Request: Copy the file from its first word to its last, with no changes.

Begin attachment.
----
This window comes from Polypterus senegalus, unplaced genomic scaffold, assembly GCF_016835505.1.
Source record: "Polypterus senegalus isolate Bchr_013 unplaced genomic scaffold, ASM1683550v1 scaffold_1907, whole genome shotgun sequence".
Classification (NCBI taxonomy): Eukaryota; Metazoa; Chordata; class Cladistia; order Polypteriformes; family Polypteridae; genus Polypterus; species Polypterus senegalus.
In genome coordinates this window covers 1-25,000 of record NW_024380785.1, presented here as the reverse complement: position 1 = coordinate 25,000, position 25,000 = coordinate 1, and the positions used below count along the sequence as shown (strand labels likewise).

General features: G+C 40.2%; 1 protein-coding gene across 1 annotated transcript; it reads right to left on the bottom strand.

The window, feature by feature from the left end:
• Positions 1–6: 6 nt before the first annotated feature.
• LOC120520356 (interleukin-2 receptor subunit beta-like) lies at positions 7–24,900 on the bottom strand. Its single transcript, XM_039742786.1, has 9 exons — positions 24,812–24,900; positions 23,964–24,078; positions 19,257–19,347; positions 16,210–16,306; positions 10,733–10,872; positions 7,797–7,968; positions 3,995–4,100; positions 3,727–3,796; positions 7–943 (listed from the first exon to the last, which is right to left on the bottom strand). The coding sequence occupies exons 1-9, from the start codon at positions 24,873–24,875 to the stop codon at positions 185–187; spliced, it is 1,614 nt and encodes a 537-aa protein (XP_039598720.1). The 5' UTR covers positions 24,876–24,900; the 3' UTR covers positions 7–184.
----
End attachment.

This window comes from Polypterus senegalus, unplaced genomic scaffold, assembly GCF_016835505.1.
Source record: "Polypterus senegalus isolate Bchr_013 unplaced genomic scaffold, ASM1683550v1 scaffold_1907, whole genome shotgun sequence".
Classification (NCBI taxonomy): Eukaryota; Metazoa; Chordata; class Cladistia; order Polypteriformes; family Polypteridae; genus Polypterus; species Polypterus senegalus.
In genome coordinates this window covers 1-25,000 of record NW_024380785.1, presented here as the reverse complement: position 1 = coordinate 25,000, position 25,000 = coordinate 1, and the positions used below count along the sequence as shown (strand labels likewise).

General features: G+C 40.2%; 1 protein-coding gene across 1 annotated transcript; it reads right to left on the bottom strand.

The window, feature by feature from the left end:
• Positions 1–6: 6 nt before the first annotated feature.
• LOC120520356 (interleukin-2 receptor subunit beta-like) lies at positions 7–24,900 on the bottom strand. Its single transcript, XM_039742786.1, has 9 exons — positions 24,812–24,900; positions 23,964–24,078; positions 19,257–19,347; positions 16,210–16,306; positions 10,733–10,872; positions 7,797–7,968; positions 3,995–4,100; positions 3,727–3,796; positions 7–943 (listed from the first exon to the last, which is right to left on the bottom strand). The coding sequence occupies exons 1-9, from the start codon at positions 24,873–24,875 to the stop codon at positions 185–187; spliced, it is 1,614 nt and encodes a 537-aa protein (XP_039598720.1). The 5' UTR covers positions 24,876–24,900; the 3' UTR covers positions 7–184.